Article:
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State v. Reed

Court of Appeals of Oregon

February 4, 2015

STATE OF OREGON, Plaintiff-Respondent,
v.
GEORGE WOODY REED, Defendant-Appellant

Submitted May 27, 2014

Crook County Circuit Court. 12FE0008. Gary Lee Williams, Judge.

Peter Gartlan, Chief Defender, and Mary M. Reese, Senior Deputy Public Defender, Office of Public Defense Services, filed the brief for appellant.

Ellen F. Rosenblum, Attorney General, Anna M. Joyce, Solicitor General, and Rolf C. Moan, Assistant Attorney General, filed the brief for respondent.

Before Sercombe, Presiding Judge, and Hadlock, Judge, and Mooney, Judge pro tempore.

OPINION

Page 681

[268 Or.App. 735] SERCOMBE, P. J.

Following a jury trial, defendant was convicted of one count of first-degree rape, ORS 163.375,[1] two counts of first-degree sexual abuse, ORS 163.427,[2] and one count of incest, ORS 163.525. He appeals from the resulting judgment, raising three assignments of error. We reject without discussion defendant's second and third assignments of error, and write only to address his first assignment in which he asserts that the trial court erred in admitting expert testimony concerning the victim's ability to consent. As explained below, we reject defendant's contention and, therefore, affirm.

We state the background facts necessary to provide context for the evidence at issue on appeal. The victim in this case is defendant's adult daughter who suffers from cerebral palsy and severe intellectual disabilities. The victim cannot speak, read, use sign language, walk unassisted, or use a toilet, nor can she feed, groom, dress, or bathe herself. Defendant was the victim's primary caretaker and, as part of that caretaking, bathed the victim and changed her diapers. On more than one occasion over a number of months, defendant had sexual intercourse with the victim.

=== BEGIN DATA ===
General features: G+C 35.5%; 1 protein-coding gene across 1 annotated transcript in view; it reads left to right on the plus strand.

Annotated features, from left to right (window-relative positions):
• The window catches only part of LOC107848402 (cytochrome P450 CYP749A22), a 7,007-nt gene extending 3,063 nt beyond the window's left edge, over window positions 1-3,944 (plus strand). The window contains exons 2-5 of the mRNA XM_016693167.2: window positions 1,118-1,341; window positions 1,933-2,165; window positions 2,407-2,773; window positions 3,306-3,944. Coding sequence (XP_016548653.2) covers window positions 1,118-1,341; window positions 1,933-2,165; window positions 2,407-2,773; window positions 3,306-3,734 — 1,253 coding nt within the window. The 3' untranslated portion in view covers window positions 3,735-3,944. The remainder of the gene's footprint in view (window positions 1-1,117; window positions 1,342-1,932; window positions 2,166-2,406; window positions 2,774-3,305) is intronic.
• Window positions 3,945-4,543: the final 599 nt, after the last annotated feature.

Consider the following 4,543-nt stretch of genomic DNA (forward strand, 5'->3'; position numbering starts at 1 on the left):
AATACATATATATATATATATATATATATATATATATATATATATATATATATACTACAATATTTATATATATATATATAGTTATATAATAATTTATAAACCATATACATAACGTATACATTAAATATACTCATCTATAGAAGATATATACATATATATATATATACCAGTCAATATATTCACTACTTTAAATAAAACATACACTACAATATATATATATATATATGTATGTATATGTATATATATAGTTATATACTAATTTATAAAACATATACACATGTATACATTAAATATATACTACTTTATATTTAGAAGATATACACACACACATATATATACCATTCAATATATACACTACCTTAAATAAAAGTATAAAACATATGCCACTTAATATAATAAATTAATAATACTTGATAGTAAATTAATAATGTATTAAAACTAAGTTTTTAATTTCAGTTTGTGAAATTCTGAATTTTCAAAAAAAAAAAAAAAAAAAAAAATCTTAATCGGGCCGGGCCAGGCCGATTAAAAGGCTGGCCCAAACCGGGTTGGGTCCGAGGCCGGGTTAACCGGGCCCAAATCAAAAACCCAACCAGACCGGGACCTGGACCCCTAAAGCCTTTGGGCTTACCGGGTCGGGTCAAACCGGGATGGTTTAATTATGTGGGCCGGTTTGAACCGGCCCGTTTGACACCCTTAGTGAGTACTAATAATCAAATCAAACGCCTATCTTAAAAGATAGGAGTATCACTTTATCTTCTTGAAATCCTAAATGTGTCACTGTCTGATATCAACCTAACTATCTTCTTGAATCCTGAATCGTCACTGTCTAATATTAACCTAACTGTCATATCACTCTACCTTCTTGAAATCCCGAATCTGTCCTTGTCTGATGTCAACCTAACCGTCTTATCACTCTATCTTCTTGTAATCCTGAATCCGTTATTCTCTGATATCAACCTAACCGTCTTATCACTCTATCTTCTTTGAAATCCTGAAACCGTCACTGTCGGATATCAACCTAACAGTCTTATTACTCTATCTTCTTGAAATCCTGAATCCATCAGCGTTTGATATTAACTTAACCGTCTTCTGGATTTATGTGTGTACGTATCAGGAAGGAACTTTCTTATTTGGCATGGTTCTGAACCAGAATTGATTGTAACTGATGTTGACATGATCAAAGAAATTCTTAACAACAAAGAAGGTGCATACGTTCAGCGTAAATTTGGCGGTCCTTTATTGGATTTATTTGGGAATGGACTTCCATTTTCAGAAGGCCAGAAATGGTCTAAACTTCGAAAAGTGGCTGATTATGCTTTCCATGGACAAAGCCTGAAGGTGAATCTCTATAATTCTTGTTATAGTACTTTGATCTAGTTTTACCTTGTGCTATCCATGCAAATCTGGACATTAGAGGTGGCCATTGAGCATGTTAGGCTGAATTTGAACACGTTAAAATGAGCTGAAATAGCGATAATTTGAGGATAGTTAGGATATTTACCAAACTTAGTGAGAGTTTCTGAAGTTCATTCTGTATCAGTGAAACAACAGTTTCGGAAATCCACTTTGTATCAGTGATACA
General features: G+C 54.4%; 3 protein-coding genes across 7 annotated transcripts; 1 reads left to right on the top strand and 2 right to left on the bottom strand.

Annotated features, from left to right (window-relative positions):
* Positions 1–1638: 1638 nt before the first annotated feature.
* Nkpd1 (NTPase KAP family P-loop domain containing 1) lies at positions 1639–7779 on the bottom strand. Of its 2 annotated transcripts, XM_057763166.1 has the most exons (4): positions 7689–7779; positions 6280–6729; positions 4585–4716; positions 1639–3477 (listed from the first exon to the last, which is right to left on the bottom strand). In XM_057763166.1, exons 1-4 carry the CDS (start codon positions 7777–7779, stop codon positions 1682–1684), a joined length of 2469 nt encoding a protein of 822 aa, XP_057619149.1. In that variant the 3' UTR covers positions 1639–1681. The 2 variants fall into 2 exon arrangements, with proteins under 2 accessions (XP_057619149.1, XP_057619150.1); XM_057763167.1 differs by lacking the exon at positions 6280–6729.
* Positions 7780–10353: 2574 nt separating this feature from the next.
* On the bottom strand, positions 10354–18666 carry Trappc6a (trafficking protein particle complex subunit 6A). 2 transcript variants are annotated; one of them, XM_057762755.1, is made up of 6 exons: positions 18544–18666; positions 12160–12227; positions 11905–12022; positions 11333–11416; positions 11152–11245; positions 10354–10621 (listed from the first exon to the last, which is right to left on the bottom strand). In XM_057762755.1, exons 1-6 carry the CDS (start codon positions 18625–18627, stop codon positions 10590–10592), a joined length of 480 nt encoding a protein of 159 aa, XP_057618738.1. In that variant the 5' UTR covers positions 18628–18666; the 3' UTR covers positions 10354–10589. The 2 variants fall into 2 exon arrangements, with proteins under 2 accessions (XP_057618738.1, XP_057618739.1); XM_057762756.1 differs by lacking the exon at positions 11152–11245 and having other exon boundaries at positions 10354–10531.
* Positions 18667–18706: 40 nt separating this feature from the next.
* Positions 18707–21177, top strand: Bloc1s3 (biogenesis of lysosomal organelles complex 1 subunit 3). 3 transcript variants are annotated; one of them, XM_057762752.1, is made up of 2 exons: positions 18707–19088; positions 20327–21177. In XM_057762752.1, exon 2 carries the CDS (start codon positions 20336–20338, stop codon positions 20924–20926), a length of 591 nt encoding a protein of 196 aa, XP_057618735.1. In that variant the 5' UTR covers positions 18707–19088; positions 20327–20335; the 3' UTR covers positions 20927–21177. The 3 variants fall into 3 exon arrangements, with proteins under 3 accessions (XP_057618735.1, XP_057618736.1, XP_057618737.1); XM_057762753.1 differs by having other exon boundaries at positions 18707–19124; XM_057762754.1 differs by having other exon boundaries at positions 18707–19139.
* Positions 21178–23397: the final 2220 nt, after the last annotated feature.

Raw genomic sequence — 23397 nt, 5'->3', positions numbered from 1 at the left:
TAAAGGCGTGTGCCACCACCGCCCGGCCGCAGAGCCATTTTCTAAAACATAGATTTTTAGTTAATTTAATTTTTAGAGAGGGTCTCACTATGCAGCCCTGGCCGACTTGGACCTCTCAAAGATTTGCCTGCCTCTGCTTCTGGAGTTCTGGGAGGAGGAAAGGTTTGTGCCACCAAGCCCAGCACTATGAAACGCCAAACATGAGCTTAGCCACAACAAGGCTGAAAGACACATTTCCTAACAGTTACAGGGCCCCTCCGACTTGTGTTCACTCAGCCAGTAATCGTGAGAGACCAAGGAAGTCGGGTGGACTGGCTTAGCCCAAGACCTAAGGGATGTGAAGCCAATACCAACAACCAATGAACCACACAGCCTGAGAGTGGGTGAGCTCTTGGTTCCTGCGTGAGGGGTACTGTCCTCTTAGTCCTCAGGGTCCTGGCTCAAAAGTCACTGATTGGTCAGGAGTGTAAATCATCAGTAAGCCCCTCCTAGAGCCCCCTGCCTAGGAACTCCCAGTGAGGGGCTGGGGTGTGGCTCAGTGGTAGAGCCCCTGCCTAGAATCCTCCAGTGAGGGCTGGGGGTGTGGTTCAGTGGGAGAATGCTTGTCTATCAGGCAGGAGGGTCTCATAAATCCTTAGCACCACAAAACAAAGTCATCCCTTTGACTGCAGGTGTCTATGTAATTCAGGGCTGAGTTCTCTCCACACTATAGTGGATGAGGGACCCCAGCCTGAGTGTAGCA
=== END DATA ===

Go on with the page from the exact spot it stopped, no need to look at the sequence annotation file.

After it became apparent to him that the victim was pregnant, defendant told his wife that he had engaged [268 Or.App. 736] in sexual contact with the victim. Defendant's wife reported the conduct to the police and, during a subsequent interview with officers, defendant admitted to having engaged in sexual conduct with the victim on more than one occasion. Defendant was charged with two counts of first-degree rape, two counts of first-degree sexual abuse, and two counts of incest. One of the rape counts was based on the allegation that the victim was incapable of consenting to sexual intercourse by reason of mental defect and the other was based on the allegation that the victim was incapable of consent because of physical helplessness. Similarly, one sexual abuse count alleged that the victim had a mental defect and the other alleged that she was physically helpless.

At trial, it was undisputed that defendant had engaged in sexual conduct with the victim and that she had become pregnant as a result. However, based on the allegations in the indictment, the state was required to prove that the victim was incapable of consent by reason of mental defect or physical helplessness. For the purposes of first-degree rape and sexual abuse, the term " '[m]entally defective' means that a person suffers from a mental disease or defect that renders the person incapable of appraising the nature of the conduct of the person." ORS 163.305(3). " ORS 163.305(3) refers to a mental defect that prevents one from appraising the nature of one's own conduct. The 'appraisal' must constitute an exercise of judgment and the making of choices based on